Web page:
Principle Functioning of the Circuit
To illuminate a white LED, we need a minimum of 3.6 volts and a maximum of 20 mA of current, which is the forward voltage drop of a white LED.
In the present circuit we use a 6 volt battery as the power source. So what's the big deal in illuminating a group of white LEDs with this battery? It's true, at first glance that the circuit is pretty ordinary, just connecting a group of LEDs in parallel to a battery. But something is special about this circuit. It's the inclusion of four diodes in series with the LEDs and, of course, the addition of S1.
We know that according to Ohms law, voltage is directly proportional to current, which implies that if the 6 volt supply is directly applied to the LEDs, they will start drawing excessive current, resulting in unnecessary dissipation of heat through the resistors and the LEDs and fast discharge of the battery, decreasing the efficiency of the circuit. This will happen because a potential difference of 6 volts is simply too high than the forward voltage of the LEDs (which is 3.6 volts as discussed above).
By adding 4 diodes we are able to drop the voltage to exactly the forward voltage of the LEDs (since each diode drops a voltage of approx. 0.6 volts).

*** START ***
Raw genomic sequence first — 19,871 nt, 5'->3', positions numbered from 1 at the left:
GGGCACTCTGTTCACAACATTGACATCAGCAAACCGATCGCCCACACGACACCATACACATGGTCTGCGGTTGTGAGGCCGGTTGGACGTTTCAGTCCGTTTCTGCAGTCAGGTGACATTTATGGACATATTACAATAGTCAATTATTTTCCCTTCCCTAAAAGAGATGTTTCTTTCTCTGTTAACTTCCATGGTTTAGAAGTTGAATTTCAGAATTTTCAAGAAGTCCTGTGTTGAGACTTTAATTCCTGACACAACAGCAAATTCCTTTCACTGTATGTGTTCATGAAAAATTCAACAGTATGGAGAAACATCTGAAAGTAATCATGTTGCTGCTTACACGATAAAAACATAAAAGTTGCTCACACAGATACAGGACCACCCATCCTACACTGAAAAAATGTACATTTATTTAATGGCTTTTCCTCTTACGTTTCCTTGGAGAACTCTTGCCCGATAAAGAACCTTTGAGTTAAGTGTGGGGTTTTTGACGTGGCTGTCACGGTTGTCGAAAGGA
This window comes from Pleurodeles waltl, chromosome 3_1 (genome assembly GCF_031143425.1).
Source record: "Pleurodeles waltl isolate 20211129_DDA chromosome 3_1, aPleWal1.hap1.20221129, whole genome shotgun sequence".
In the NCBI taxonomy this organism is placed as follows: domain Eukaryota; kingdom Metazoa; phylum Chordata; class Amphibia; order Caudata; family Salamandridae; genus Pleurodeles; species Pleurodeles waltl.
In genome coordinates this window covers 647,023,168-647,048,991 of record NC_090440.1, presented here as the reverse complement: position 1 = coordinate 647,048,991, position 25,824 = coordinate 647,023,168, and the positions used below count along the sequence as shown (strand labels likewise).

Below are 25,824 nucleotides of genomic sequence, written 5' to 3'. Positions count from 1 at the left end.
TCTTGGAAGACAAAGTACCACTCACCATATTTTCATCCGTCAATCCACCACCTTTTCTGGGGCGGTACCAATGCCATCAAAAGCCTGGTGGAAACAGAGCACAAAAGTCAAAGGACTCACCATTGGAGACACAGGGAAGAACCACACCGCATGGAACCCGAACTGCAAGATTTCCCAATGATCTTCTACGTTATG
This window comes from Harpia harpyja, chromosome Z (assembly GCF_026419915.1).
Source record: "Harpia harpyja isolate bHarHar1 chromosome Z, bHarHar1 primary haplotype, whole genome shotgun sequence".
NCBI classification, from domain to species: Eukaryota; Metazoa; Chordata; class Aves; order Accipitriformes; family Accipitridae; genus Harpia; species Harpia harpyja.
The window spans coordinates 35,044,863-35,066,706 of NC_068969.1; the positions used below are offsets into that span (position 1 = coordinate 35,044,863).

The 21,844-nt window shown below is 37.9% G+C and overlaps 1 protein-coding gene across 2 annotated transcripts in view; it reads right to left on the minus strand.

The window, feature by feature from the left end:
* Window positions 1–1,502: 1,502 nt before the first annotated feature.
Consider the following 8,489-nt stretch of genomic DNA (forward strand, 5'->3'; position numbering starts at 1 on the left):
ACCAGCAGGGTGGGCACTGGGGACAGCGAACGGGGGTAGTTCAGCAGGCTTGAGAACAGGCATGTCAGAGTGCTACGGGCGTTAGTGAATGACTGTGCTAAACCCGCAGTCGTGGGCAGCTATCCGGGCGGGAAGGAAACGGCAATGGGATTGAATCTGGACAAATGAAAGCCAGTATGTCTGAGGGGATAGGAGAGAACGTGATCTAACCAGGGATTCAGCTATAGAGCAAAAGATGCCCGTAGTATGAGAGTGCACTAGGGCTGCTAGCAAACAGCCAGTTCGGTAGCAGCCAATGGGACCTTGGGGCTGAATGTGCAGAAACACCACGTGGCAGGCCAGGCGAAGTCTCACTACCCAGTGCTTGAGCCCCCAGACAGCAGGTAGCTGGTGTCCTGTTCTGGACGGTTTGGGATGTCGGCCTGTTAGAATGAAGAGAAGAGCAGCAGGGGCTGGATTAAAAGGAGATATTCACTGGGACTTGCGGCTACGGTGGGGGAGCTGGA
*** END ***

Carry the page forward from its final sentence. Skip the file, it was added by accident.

Thus, when the battery is fully charged at about 6 volts, the LEDs will be receiving 3.6 volts, just enough to make them glow brightly without dissipating extra power.
Now suppose the battery voltage drops to an extent when you see the LEDs become weaker in intensity. You can simply adjust the switch S1 a step ahead by-passing one of the diodes. This will immediately restore the brightness of the LEDs, maybe for another couple of hours. After that the procedure may be repeated by by-passing the next diode.
Thus you are able to get multiple back-ups using the same battery- which wouldn’t be possible if the LEDs were connected directly.